Several hours before my letter showed up on Huffington Post, I forwarded it to the White House, using the "contact us" form on their website. I thought that it would be nice to let them know about the letter before making it public. In the process, I revealed to them my personal email address. At this email address, I received a generic mailing from President Barack Obama a week later, with the subject line "What health insurance reform means for you". Adding my email address to the White House spam list appears to be the only practical outcome of my open letter to President Obama.
At almost exactly the same time, I received an email from my acquaintance commenting on my text. Actually, he forwarded to me the same spam email from the White House with a comment, "Seems ok to me, what's all the fuss about? It's about time we check and take away control from the free market thugs who could care less unless you give them money."
This email prompted me to look again at the message from Mr. President. Let us cite it here:
• No discrimination for pre-existing conditions
• No exorbitant out-of-pocket expenses, deductibles or co-pays
• No cost-sharing for preventive care
• No dropping of coverage if you become seriously ill
• No gender discrimination
• No annual or lifetime caps on coverage
• Extended coverage for young adults
• Guaranteed insurance renewal so long as premiums are paid
On the surface, it looks good. Actually, it sounds like a promise of Christmas every day of the year: too good to be true.
A pledge of no discrimination for pre-existing conditions prompted me to look into encyclopedias for definitions of insurance. It is a way of managing risk of unexpected losses. Therefore, by definition we cannot buy insurance to cover the repair of a roof after that roof began leaking. Trying to do this would be a fraud. One might expect that a Harvard Law School graduate knows it. Nevertheless, this is what Mr. President is promising us in his email.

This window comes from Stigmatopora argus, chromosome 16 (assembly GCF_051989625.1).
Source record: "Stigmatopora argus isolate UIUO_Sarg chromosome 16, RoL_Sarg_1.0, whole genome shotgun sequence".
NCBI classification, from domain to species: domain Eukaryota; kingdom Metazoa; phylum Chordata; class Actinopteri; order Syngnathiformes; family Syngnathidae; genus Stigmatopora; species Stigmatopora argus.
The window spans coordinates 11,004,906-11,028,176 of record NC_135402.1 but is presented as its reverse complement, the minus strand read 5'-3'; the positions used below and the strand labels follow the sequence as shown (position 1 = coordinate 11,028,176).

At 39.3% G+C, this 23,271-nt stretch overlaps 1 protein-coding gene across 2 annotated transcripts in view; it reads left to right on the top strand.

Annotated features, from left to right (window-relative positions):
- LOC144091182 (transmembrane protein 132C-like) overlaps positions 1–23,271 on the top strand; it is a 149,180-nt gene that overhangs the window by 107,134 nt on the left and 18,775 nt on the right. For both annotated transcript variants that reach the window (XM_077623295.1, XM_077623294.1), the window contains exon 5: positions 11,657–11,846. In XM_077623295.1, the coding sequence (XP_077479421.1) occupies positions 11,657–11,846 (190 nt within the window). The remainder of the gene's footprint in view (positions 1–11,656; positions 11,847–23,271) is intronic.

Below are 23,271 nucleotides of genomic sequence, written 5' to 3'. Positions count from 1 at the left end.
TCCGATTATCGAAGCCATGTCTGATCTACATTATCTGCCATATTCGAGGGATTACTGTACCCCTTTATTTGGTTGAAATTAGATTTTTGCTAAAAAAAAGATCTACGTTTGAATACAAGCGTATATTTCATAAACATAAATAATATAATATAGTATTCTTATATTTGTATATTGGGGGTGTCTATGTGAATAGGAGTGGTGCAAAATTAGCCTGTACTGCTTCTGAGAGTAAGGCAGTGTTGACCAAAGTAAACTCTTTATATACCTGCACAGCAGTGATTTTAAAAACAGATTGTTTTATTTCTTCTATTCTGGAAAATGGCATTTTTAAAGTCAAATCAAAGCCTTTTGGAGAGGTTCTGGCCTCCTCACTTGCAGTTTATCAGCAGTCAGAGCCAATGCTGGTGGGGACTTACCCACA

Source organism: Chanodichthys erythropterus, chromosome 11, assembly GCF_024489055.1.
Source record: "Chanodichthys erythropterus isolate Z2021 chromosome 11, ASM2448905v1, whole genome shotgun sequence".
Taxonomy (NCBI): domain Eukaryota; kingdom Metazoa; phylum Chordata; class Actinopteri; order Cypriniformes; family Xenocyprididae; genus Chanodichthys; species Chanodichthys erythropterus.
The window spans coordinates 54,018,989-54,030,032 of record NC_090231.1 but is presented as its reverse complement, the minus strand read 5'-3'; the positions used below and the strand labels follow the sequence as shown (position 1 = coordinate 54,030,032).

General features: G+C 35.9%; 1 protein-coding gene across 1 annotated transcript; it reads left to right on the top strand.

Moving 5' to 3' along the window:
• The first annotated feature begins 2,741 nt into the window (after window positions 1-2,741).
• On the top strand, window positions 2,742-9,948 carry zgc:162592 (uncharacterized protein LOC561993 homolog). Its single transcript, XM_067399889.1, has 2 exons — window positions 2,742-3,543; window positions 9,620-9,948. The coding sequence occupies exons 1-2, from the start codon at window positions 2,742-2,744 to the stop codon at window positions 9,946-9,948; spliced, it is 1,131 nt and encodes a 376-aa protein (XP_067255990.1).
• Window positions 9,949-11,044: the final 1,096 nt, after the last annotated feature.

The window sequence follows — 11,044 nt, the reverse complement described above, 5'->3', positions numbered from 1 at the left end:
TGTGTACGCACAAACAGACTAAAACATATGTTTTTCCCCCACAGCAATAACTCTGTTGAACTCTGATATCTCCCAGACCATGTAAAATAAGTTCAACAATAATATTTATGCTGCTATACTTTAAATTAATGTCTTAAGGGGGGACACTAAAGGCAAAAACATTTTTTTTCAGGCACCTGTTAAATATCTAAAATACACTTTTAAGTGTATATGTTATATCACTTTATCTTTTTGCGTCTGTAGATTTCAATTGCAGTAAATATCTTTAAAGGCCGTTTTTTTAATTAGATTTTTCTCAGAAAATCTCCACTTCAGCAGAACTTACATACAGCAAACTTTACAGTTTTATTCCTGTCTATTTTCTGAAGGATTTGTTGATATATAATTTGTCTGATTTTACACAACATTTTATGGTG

Should it mean that a sick person, with a pre-existing condition, should not be able to get medical care? Obviously, no. However, health insurance as we have it now is not a way to handle this. This could be handled in two ways. One is by government assistance for people in need. This is how it is done -- imperfectly -- now. The second way is by creating a new insurance product, lifelong health risk insurance, paid for throughout life and meant not for coverage of petty everyday medical expenses, but for coverage in instances when health care costs, for whatever reason, go above a predefined level of affordability.
Health Care as an Entitlement
In the first approach, health care for people with high treatment costs is secured by the government, and paid for by taxes. We have it partially now, as Medicaid pays for medical treatment for poor people. For others, it is a so-called "community benefit", which mostly means hospital care for people who do not pay. We all pay for this later, in increased rates for people covered by Medicare or private insurance. If we select to continue this path, we could formalize what we now pay anyway, and agree that everyone should receive medical care in instances where the cost of treatment goes above some predefined levels that we would accept as being above affordability for most Americans.
When agreeing on this, we could notice as well that many serious health conditions could be dealt with better in their early stages. Hence, we would conclude that good everyday basic health care could save us a lot of money otherwise spent on emergencies and advanced stage illnesses. The final conclusion in this path of reasoning would be that health care should be a basic right of every American the same way as education is. This way we would end up with a health care system similar to the one in France now, where everyone receives health care when needed without worrying about any payments, as the government there pays doctors and hospitals as our government supports teachers and public schools.
Health Care as a Product
In the second approach, we would assume that health care is a service, similar to our home or auto repairs. This is how our current private health insurance works now. Unfortunately, it works imperfectly.